The Name of the Lord.

J. N. Darby & J. G. Bellett.

(Words in Season, Vol. 3, 1889, page 302.)

The name of Jehovah signifies that which He is in Himself, the revelation of His character, and also that of His relationship with His people. His name (or glory) and His people's blessing go together, but putting His glory as our first object is the only true way to secure our blessing. Psalm 108 is composed of the end of Ps. 57 and the end of Ps. 60, and where they join is the exaltation of Jehovah (Ps. 57:11) and the deliverance of the beloved people (Ps. 60:5; Ps. 108:1 and 7). Thus, "glory and strength" are in that name (Ps. 29:1); "mercy and truth" (Ps. 115:1); "goodness" (Ps. 25:7); "loving-kindness" (Ps. 138:2); "righteousness" (Ps. 143:1); when faith counts on the revealed name there is "trust" (Ps. 9:10); we get "victory" through that name (Ps. 44:5); faith "waits" on that name (Ps. 52:9); it is our "portion" (Ps. 61:5); we may well "rejoice" in that name (Ps. 89:16).

In Exodus 3:14, 15, His name is the memorial for His people for ever. He remembers His covenant with the fathers (2:24), and His name is pledged on behalf of His people. And in the utter failure of the people soon after (Ex. 32:), where they practically give up God, Moses pleads the name, the revealed character of the Lord (vers. 9-14). See also Exodus 33:18, Exodus 34:5-8, and mark, "Thy glory" (Ex. 33:18), "goodness" (ver. 19), "name"; and see also Deut. 9:18-29, Num. 14:11-20. And again, in 1 Sam. 12:22, when the people had rejected the Lord that He should not reign over them (1 Sam. 8). "His great name's sake" is the reason given by Samuel why He will not forsake His people. And Ps. 74 may be taken as an expression of the very lowest extremity to which their own sin in the rejection of their Messiah and of the Holy Ghost, through Stephen, had brought them - when "the enemies roar in the congregation" (ver. 4); when man's ensigns, not God's (Ps 60:4), are the signs of power, and what is worse, "no signs from God" (ver. 9), no prophets, none that can tell "how long" before God comes in in power on behalf of His people; yet there is faith that God will not utterly forsake His people, and the word "how long?" turns into a cry (ver. 10). It cannot be "for ever." His faithfulness is trusted in redemption (vers. 2 and 13-15); His covenant faithfulness (vers. 16, 17), (see Jer. 33:20); "His name," their cause, His cause (ver. 21). Confidence in the faithfulness of God, when as to outward circumstances the power of the enemy seemed to make all hopeless, even on the ground of trusting Him; but they were His own people, He had redeemed them, and now bound Himself up in grace with them.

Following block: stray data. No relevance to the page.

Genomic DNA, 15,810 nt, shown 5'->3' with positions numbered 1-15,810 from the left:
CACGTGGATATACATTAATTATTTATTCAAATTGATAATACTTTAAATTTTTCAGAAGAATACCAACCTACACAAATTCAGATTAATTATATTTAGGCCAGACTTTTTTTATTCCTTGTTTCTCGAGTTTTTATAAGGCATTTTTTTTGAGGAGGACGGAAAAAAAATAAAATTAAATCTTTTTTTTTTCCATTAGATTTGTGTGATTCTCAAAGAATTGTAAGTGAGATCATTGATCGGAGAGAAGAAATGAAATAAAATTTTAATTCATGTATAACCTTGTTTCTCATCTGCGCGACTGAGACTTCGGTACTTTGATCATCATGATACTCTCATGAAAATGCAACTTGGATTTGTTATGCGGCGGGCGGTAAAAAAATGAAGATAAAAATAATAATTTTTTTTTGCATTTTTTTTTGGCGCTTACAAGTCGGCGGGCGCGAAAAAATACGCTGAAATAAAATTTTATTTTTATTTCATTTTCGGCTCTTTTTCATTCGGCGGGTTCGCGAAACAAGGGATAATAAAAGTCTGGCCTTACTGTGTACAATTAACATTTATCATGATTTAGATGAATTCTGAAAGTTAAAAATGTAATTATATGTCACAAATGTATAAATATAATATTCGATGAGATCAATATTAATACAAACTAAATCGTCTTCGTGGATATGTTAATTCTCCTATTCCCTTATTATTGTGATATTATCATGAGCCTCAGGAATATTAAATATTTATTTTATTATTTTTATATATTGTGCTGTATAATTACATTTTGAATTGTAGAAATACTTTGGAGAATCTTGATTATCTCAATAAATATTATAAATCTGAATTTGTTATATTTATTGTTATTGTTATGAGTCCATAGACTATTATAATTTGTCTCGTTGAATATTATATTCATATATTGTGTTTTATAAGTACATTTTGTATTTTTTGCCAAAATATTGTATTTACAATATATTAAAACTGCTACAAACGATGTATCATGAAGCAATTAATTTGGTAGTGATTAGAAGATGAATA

So in the next Psalm, where Messiah takes up the congregation and judgment into His own hand, the first verse giving the thanksgiving of the people saved and avenged in answer to their cry in Ps. 74, we have the name again. God's work in their deliverance has shewn Him to be near His people, as here they celebrate. So for us, "all the power of the name of Father, all the grace and faithfulness of it for those who are risen with Christ, and loved as He is loved, is ever near to us, and the wondrous work of Christ, resurrection declares it." For in the deliverance of His people He acts righteously, and in His actings manifests all the principles of His throne, so as to give the place and ground of confidence to all that seek the right (Ps. 9:7-10). The throne prepared for judgment, and righteous judgment, but the Lord, also a refuge, so when His doings are declared among the heathen (ver. 11), it shall be to the Lord a name of joy, a praise, and an honour (Jer. 33:9), and indeed (vers. 6-11), a learning from the dealings of the Lord on behalf of the confiding remnant, the faithfulness, the goodness, and full name of the Lord. The mercy-seat was God's throne in Israel, and the blood sprinkled on it met all the demands of His holiness. So again in Ps. 105, which is the supremacy of pure grace, facts taken up between the Red Sea and Sinai, all from Sinai onward omitted. "O give thanks unto the Lord, call upon His name; glory in His holy name; He remembered His covenant" (vers. 8 and 42)

Ps. 106 begins with mercy, because in it we have facts taken up omitted in the former Psalm, after Sinai onward, God's government acting in the midst of evil, consequently in grace (Ex. 34:6). But there, too, is His name mentioned, and that very sweetly. "He remembered" (Ps. 105:8 and 42), but "they remembered not the multitude of His mercies" (Ps. 106: 7); nevertheless, He saved them for His name's sake" (vers. 8 and 47).

Ps. 135, which closes the songs of degrees, the burst of praise after them. They (the songs of degrees) are the progress of Israel from sorrow (120), through sorrow, to full blessing and praise in Zion, and then His name is celebrated in a full note of praise (vers. 1, 3, 13). Their Creator, Redeemer, and Protector, the name of the only true God, the God of Israel, endures for ever, while the memorials of all besides, and the idols, perish for ever.

Observe Ps. 136 is "mercy," and in 135, "glory." The creation of the heavens, the divine dealings with the Amorites, all these have declared God's name, or glory. And now the very same things are celebrated as publishing His mercy, the same ways and works of the Lord publishing both His name and His mercy, His glory and His grace, with equal clearness and sureness - they honour Him and bless His people. It is at His name, or glory, as seen from His works, they first look, and then at their own blessing from these works. His name endures for ever (Ps. 135:13), and His mercy also (136). "Praise ye the Lord, praise ye the name of the Lord; sing praises unto His name, for it is pleasant." "I will bless Thy name for ever and ever."